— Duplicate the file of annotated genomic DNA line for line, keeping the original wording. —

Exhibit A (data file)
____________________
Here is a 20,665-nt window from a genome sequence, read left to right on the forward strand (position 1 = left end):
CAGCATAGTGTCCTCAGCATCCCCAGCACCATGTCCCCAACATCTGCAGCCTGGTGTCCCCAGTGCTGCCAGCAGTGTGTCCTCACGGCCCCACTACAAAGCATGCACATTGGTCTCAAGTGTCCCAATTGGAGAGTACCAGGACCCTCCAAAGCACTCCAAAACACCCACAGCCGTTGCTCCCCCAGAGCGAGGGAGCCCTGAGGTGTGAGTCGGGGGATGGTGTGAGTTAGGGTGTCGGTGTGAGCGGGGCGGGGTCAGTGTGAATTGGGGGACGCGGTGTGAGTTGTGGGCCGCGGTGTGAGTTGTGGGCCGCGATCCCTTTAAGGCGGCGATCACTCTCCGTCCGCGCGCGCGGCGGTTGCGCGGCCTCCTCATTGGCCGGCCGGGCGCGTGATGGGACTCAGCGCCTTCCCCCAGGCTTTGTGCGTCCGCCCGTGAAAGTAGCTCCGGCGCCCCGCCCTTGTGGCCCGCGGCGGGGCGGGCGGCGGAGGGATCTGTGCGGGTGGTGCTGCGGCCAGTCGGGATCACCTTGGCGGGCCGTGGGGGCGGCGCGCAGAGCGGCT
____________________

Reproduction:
Here is a 20,665-nt window from a genome sequence, read left to right on the forward strand (position 1 = left end):
CAGCATAGTGTCCTCAGCATCCCCAGCACCATGTCCCCAACATCTGCAGCCTGGTGTCCCCAGTGCTGCCAGCAGTGTGTCCTCACGGCCCCACTACAAAGCATGCACATTGGTCTCAAGTGTCCCAATTGGAGAGTACCAGGACCCTCCAAAGCACTCCAAAACACCCACAGCCGTTGCTCCCCCAGAGCGAGGGAGCCCTGAGGTGTGAGTCGGGGGATGGTGTGAGTTAGGGTGTCGGTGTGAGCGGGGCGGGGTCAGTGTGAATTGGGGGACGCGGTGTGAGTTGTGGGCCGCGGTGTGAGTTGTGGGCCGCGATCCCTTTAAGGCGGCGATCACTCTCCGTCCGCGCGCGCGGCGGTTGCGCGGCCTCCTCATTGGCCGGCCGGGCGCGTGATGGGACTCAGCGCCTTCCCCCAGGCTTTGTGCGTCCGCCCGTGAAAGTAGCTCCGGCGCCCCGCCCTTGTGGCCCGCGGCGGGGCGGGCGGCGGAGGGATCTGTGCGGGTGGTGCTGCGGCCAGTCGGGATCACCTTGGCGGGCCGTGGGGGCGGCGCGCAGAGCGGCT